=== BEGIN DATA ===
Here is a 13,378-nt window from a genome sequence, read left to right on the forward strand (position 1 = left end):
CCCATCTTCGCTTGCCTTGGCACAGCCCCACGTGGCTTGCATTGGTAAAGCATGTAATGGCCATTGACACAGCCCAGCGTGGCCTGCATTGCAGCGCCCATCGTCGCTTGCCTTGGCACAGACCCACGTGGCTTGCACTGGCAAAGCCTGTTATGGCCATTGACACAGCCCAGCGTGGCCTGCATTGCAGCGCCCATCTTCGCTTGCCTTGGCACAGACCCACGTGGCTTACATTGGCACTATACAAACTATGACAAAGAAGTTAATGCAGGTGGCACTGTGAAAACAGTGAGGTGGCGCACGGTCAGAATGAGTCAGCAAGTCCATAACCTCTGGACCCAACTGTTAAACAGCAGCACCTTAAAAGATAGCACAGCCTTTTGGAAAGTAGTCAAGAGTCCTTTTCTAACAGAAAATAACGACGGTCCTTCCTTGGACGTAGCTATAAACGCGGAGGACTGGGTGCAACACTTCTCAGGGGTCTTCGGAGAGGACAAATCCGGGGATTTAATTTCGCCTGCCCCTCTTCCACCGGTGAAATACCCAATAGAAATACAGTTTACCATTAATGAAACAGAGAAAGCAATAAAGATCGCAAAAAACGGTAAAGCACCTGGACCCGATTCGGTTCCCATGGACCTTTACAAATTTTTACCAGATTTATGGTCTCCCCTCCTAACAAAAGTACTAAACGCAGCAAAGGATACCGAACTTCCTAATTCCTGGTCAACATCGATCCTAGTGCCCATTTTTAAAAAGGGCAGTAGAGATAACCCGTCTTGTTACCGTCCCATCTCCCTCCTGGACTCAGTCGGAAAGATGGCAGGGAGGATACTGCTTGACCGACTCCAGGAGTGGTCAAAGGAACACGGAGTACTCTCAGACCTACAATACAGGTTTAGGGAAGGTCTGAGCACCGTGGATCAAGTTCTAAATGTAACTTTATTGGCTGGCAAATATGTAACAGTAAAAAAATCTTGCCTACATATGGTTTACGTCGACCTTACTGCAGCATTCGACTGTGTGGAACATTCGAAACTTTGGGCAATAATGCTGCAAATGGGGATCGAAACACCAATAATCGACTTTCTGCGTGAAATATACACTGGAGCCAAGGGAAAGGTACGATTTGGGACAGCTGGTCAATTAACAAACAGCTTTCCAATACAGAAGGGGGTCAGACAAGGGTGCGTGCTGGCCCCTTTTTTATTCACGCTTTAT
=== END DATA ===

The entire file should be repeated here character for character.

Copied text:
Here is a 13,378-nt window from a genome sequence, read left to right on the forward strand (position 1 = left end):
CCCATCTTCGCTTGCCTTGGCACAGCCCCACGTGGCTTGCATTGGTAAAGCATGTAATGGCCATTGACACAGCCCAGCGTGGCCTGCATTGCAGCGCCCATCGTCGCTTGCCTTGGCACAGACCCACGTGGCTTGCACTGGCAAAGCCTGTTATGGCCATTGACACAGCCCAGCGTGGCCTGCATTGCAGCGCCCATCTTCGCTTGCCTTGGCACAGACCCACGTGGCTTACATTGGCACTATACAAACTATGACAAAGAAGTTAATGCAGGTGGCACTGTGAAAACAGTGAGGTGGCGCACGGTCAGAATGAGTCAGCAAGTCCATAACCTCTGGACCCAACTGTTAAACAGCAGCACCTTAAAAGATAGCACAGCCTTTTGGAAAGTAGTCAAGAGTCCTTTTCTAACAGAAAATAACGACGGTCCTTCCTTGGACGTAGCTATAAACGCGGAGGACTGGGTGCAACACTTCTCAGGGGTCTTCGGAGAGGACAAATCCGGGGATTTAATTTCGCCTGCCCCTCTTCCACCGGTGAAATACCCAATAGAAATACAGTTTACCATTAATGAAACAGAGAAAGCAATAAAGATCGCAAAAAACGGTAAAGCACCTGGACCCGATTCGGTTCCCATGGACCTTTACAAATTTTTACCAGATTTATGGTCTCCCCTCCTAACAAAAGTACTAAACGCAGCAAAGGATACCGAACTTCCTAATTCCTGGTCAACATCGATCCTAGTGCCCATTTTTAAAAAGGGCAGTAGAGATAACCCGTCTTGTTACCGTCCCATCTCCCTCCTGGACTCAGTCGGAAAGATGGCAGGGAGGATACTGCTTGACCGACTCCAGGAGTGGTCAAAGGAACACGGAGTACTCTCAGACCTACAATACAGGTTTAGGGAAGGTCTGAGCACCGTGGATCAAGTTCTAAATGTAACTTTATTGGCTGGCAAATATGTAACAGTAAAAAAATCTTGCCTACATATGGTTTACGTCGACCTTACTGCAGCATTCGACTGTGTGGAACATTCGAAACTTTGGGCAATAATGCTGCAAATGGGGATCGAAACACCAATAATCGACTTTCTGCGTGAAATATACACTGGAGCCAAGGGAAAGGTACGATTTGGGACAGCTGGTCAATTAACAAACAGCTTTCCAATACAGAAGGGGGTCAGACAAGGGTGCGTGCTGGCCCCTTTTTTATTCACGCTTTAT